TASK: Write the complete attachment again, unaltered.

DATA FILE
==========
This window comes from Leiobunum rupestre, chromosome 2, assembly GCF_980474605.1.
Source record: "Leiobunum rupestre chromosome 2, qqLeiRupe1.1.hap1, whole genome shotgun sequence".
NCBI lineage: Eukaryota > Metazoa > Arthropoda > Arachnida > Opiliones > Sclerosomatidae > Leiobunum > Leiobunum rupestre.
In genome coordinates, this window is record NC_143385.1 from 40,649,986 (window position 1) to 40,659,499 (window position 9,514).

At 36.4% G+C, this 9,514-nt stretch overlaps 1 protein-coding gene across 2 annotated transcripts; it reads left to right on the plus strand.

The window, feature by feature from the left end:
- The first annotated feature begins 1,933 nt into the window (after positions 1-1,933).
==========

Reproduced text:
This window comes from Leiobunum rupestre, chromosome 2, assembly GCF_980474605.1.
Source record: "Leiobunum rupestre chromosome 2, qqLeiRupe1.1.hap1, whole genome shotgun sequence".
NCBI lineage: Eukaryota > Metazoa > Arthropoda > Arachnida > Opiliones > Sclerosomatidae > Leiobunum > Leiobunum rupestre.
In genome coordinates, this window is record NC_143385.1 from 40,649,986 (window position 1) to 40,659,499 (window position 9,514).

At 36.4% G+C, this 9,514-nt stretch overlaps 1 protein-coding gene across 2 annotated transcripts; it reads left to right on the plus strand.

The window, feature by feature from the left end:
- The first annotated feature begins 1,933 nt into the window (after positions 1-1,933).